Testing of cats: Hypokalemia

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Hypokalaemia or  hypokalemic polymyopathy (BHP)

Hypokalaemia refers to the condition in which the concentration of potassium ions in the blood serum is low and most often occurs as a secondary problem, but it can occur as a primary hereditary familial disease, e.g. hypokalemic periodic paralysis (HPP) in humans or hypokalemic periodic polymyopathy in cats BHP - Burmese Hypokalaemic Polyomyopathy).

The most characteristic clinical sign of BHP disease is a skeletal muscle weakness that is frequently episodic in nature, either generalized, or sometimes localized to the neck and thoracic muscles.

In connection with the BHP disease, a mutation (c.2899C>T) in WNK4 gene was found producing a premature stop codon, leading to a protein from the family of serine/threonine kinase truncated by an important domain and a phosphorylation site (Gandolfi et al. 2012).

The feline model of hypokalaemia is the first animal model of this disease and it is assumed that the revealed mutation may help to clarify to role of the protein in K+ regulation and the mechanism causing the disease (Gandolfi et al. 2012).

The breeds that are at risk for BHP include: Burmese and outcrosses such as Burmilla, Bombay, Cornish Rex, Devon rex, Singapura, Sphynx, Australian Mist, Tiffanie and Tonkinese.

The clinical signs of BHP are in most cases episodic, but in some cats the muscle weakness may persist. During an episode, muscle pain (myalgia) from palpation can be a prominent sign. Cats can present with severe generalized muscle weakness, often restricted to the neck and chest area that is evidenced by ventroflexion of the head and neck (the cat is unable to hold its head up), head bobbing and protrusion of the bladebone (a bladebone sticking out of the animal's back). The gait becomes stiff and accompanied with a muscle tremor. The cats have crouching gait, especially evident in the hind limbs. During an episode, the onset and the severity of the clinical signs are influenced by the rate with which the K+ concentration in the blood serum decreases. The serum potassium usually spontaneously normalizes after an episode. The clinical signs of BHP become usually evident when kittens are two to six months of age, although some cases have not been detected until 2 years of age. The clinical signs may be triggered by stress or exercise.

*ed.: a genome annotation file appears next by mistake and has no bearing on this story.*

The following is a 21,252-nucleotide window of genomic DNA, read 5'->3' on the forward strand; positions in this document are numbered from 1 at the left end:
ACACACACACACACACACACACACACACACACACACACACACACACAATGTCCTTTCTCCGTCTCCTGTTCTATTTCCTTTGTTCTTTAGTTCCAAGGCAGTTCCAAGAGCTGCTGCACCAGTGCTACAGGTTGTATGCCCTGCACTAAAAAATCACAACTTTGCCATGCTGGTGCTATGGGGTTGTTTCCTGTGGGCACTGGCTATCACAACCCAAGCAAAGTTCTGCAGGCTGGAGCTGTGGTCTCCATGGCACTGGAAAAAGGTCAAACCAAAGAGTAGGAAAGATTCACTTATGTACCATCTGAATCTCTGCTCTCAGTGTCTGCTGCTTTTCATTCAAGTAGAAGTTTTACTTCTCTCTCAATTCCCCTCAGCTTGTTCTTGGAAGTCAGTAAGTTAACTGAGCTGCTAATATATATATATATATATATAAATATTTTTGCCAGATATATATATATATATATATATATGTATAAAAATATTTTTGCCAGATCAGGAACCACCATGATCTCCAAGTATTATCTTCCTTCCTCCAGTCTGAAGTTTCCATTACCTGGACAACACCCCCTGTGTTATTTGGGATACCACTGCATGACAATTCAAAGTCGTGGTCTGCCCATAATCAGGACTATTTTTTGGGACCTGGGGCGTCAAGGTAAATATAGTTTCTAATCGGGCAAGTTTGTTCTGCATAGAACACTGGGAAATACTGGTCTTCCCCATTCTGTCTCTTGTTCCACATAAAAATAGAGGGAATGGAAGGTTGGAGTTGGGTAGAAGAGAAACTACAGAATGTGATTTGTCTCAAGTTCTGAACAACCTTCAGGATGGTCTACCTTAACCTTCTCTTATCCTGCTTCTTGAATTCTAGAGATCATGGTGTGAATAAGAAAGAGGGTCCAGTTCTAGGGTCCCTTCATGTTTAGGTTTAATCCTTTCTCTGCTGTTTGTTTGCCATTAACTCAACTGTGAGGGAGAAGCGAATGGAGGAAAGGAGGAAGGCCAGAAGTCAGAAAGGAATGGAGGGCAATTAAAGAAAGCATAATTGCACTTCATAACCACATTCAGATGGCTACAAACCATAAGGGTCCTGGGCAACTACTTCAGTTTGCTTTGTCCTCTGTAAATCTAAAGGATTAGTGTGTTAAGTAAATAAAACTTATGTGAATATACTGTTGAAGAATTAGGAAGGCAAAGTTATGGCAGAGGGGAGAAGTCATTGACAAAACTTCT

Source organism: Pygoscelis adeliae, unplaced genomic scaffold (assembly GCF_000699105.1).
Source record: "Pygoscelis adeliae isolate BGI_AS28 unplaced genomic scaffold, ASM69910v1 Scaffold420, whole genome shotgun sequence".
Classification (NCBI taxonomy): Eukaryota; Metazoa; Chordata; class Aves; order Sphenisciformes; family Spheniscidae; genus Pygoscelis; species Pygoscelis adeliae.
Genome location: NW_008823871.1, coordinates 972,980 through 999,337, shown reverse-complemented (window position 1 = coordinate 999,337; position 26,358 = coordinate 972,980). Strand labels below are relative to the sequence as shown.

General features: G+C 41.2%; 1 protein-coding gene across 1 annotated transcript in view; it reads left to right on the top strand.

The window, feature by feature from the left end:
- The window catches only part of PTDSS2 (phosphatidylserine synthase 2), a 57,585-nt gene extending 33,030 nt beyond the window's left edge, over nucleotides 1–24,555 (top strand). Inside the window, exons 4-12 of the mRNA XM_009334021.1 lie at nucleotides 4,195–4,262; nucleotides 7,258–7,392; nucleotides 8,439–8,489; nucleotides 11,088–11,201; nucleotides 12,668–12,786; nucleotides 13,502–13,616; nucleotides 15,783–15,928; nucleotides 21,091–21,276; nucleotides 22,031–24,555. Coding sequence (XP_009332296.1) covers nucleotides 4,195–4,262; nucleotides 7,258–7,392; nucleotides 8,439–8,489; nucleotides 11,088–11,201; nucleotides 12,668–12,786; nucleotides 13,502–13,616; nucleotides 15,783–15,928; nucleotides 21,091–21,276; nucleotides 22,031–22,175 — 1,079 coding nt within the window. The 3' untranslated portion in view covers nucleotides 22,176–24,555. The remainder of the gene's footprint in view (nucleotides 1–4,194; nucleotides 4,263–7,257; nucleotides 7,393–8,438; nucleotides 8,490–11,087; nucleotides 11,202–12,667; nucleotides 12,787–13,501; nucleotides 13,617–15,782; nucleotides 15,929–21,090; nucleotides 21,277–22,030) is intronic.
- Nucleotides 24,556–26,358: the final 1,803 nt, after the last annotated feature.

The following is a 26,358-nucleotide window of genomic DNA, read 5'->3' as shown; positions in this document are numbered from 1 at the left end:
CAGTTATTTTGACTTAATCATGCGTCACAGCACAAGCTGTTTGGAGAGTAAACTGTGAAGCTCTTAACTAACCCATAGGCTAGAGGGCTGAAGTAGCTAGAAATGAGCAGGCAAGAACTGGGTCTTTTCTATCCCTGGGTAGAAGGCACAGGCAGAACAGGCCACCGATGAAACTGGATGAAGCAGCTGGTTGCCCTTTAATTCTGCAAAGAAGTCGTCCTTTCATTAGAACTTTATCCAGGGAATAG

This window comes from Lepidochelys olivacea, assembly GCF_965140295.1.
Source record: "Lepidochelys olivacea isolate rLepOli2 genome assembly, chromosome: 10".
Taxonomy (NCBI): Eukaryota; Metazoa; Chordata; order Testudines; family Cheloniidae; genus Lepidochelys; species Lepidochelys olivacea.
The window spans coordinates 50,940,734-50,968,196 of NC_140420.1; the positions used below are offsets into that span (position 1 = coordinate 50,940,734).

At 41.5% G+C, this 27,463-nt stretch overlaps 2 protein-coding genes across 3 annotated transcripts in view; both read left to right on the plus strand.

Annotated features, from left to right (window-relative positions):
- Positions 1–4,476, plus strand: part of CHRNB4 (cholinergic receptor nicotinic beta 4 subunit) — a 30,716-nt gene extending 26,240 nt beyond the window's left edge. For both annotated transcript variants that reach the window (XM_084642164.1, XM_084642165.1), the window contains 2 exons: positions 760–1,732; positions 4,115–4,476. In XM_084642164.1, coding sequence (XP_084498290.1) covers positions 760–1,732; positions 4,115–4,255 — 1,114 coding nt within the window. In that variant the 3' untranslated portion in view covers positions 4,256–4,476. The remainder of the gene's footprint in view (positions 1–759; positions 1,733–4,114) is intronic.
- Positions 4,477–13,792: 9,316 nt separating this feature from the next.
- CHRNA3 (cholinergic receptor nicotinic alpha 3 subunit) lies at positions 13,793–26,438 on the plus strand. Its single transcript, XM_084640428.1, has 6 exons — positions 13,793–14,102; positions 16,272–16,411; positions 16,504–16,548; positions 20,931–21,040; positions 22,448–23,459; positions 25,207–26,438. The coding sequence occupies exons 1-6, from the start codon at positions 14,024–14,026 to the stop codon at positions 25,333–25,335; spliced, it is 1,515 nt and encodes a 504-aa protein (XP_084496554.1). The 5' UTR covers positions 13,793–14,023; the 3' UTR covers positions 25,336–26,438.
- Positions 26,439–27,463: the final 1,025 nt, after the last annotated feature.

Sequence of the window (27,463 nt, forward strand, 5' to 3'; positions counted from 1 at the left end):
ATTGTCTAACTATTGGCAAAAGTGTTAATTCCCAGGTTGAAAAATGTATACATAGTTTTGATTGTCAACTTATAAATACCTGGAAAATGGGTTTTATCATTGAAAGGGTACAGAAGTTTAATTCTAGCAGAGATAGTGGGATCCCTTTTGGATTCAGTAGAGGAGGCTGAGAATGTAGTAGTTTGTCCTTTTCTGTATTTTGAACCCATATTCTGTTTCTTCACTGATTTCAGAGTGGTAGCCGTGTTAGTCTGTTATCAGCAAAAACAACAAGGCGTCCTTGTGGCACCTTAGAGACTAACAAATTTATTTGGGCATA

The disease is not fatal and the potassium can usually be managed by adding potassium supplements to the diet, but always consult your vet, who examines the health condition of the affected cat.

BHP is an autosomal recessive disorder. The disease affects cats with P/P (positive / positive) genotype only. Cats with P/N (positive /negative) genotype are clinically without any symptoms. They are genetically considered carriers of the disease (heterozygotes). In offspring of two heterozygous animals following genotype distribution can be expected: 25 % N/N (healthy non-carriers), 25 % P/P (affected), and 50 % N/P (healthy carriers). Because of high risk of producing affected offspring, mating of two N/P animals (carriers) can not be recommended.



Gandolfi B, Gruffydd-Jones TJ, Malik R, Cortes A, Jones BR, et al. (2012) First WNK4-Hypokalemia Animal Model Identified by Genome-Wide Association in Burmese Cats. PLoS ONE 7(12): e53173. doi:10.1371/journal.pone.0053173

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Usual turnaround time: 10 business days
1 test price: 40.00 $ without VAT